Surry town elections may move to November
The Town of Surry is considering moving its local elections from May to November.
Residents will have an opportunity to weigh in on the issue at an upcoming public hearing set for 7:15 p.m. on Dec. 8 at the town’s meeting room at 84 Colonial Trail East in Surry. Mayor Bennie Savedge stressed that the change is still in the earliest stages of consideration. The hearing will take place on the same date as town council’s regularly scheduled meeting.
Savedge said the five-member town council will probably know more following their next scheduled meetings and further discussion. “We haven’t made commitments. We’re just trying to find out some information in case we want to change,” the town’s election timing, the mayor said.
Savedge added it’s possible the change could increase voter turnout, which is a positive outcome.
Sharna’ White, Surry County’s registrar and director of elections, said earlier this month the Town of Surry had 183 registered voters and that 54 people voted in the May 2020 election. Savedge was elected mayor at that time and also has been in public service as the town’s vice mayor and a town council member.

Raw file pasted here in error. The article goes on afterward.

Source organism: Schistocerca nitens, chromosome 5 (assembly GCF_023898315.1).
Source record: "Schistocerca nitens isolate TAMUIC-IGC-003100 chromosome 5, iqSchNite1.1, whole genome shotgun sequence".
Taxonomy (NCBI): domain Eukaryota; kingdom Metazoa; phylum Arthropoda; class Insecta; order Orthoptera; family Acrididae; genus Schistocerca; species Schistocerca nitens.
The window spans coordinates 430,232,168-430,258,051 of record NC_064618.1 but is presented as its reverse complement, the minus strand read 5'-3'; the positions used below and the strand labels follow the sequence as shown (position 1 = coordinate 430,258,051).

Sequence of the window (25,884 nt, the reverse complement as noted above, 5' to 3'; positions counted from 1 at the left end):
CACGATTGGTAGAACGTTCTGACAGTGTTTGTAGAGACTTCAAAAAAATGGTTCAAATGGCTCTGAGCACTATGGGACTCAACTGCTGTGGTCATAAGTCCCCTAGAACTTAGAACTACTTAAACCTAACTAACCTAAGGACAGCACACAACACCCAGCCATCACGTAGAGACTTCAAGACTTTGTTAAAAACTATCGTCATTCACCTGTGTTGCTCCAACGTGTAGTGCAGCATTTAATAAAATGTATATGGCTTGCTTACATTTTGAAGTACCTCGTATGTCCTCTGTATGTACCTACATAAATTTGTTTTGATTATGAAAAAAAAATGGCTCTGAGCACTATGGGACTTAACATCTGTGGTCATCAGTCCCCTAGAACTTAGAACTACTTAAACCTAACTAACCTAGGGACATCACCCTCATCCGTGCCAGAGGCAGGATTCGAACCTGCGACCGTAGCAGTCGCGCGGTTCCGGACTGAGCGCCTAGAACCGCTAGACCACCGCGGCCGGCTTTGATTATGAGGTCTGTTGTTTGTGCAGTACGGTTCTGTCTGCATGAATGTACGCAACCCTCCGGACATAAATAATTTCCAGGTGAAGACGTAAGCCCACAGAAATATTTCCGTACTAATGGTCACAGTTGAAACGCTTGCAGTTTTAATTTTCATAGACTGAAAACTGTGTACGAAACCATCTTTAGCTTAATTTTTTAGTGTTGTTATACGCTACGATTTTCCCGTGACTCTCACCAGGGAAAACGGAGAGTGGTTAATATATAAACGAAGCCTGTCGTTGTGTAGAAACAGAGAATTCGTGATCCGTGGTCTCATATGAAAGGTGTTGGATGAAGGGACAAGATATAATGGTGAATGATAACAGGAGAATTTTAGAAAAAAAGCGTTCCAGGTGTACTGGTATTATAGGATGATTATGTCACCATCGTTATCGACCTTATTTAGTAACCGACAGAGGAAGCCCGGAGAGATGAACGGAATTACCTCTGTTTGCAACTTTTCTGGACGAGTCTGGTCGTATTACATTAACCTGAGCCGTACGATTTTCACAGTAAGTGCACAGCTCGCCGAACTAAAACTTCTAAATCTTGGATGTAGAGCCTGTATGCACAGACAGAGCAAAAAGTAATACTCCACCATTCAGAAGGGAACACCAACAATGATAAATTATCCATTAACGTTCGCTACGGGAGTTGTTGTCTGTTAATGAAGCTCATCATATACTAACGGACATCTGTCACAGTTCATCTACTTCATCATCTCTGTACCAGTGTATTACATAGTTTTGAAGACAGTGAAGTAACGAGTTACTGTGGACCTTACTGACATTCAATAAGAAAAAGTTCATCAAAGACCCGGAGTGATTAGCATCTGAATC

According to the Virginia Public Access Project, voters in 92 Virginia towns elected council members and mayors in May; however, “half of town council elections lack competition, with 12 towns having fewer candidates on the ballot than seats that need to be filled,” the nonprofit organization said on its website.
Virginia’s May elections were postponed two weeks by order of Gov. Ralph Northam due to COVID-19.
VPAP’s data shows that the May elections for mayor in Surry and the county’s other two towns, Claremont and Dendron, was uncontested, with a single candidate on the ballot. Surry’s town council also had three seats open but two candidates running; Dendron had six seats open and three candidates. VPAP categorized Claremont’s May elections as “non-competitive.” It had five seats and the same number of candidates on the ballot.
Virginia’s online Legislative Information System shows that the Town of Surry’s current charter, which was set in 1973, mandated that town elections of council members and the mayor would begin in May 1974.
Across the state, residents and elected leaders who support moving local elections from May to November say it saves money and effort — local voting officials don’t have to set up and run two separate elections in a year — and they say it increases voter turnout by consolidating all voting for all candidates and issues into one day. Opponents, however, say keeping municipal elections separate prevents local issues from being part of an election cycle that includes voting on statewide and national issues.
Anyone who does not wish to attend the meeting in person or is unable to do so may submit a comment about the election date change for the town council’s consideration by email to firstname.lastname@example.org.